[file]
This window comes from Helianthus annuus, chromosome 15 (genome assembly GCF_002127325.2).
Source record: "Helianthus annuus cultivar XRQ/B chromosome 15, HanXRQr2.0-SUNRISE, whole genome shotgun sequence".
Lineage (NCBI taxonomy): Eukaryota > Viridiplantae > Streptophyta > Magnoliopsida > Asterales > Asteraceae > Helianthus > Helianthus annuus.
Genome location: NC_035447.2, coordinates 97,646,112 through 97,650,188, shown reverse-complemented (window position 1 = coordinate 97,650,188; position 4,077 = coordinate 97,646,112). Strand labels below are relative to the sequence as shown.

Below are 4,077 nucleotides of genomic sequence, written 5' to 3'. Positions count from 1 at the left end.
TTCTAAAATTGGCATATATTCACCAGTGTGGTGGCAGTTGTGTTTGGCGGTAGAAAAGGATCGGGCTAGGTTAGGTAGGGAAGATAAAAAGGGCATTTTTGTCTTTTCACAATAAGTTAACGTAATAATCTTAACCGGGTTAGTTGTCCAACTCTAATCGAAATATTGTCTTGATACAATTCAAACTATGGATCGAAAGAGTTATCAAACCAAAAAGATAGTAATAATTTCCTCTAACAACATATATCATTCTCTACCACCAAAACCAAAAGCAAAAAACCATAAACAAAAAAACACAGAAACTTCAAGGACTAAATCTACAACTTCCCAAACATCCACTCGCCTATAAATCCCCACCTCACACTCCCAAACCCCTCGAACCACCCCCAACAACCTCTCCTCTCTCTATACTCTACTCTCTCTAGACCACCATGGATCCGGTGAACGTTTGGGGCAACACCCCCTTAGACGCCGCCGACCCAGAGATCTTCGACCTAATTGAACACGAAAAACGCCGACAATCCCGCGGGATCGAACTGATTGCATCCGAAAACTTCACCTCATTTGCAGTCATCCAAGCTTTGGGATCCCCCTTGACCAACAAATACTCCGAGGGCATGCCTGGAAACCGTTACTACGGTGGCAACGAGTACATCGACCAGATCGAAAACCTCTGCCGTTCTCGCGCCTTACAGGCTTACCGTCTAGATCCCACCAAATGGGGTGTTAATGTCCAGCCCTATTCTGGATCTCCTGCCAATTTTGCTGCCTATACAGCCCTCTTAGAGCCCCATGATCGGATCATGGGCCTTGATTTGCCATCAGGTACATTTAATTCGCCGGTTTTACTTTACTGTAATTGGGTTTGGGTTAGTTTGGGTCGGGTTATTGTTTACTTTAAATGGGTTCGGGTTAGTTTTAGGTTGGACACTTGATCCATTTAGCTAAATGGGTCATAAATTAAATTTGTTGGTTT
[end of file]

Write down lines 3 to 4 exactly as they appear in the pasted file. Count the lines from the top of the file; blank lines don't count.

Lineage (NCBI taxonomy): Eukaryota > Viridiplantae > Streptophyta > Magnoliopsida > Asterales > Asteraceae > Helianthus > Helianthus annuus.
Genome location: NC_035447.2, coordinates 97,646,112 through 97,650,188, shown reverse-complemented (window position 1 = coordinate 97,650,188; position 4,077 = coordinate 97,646,112). Strand labels below are relative to the sequence as shown.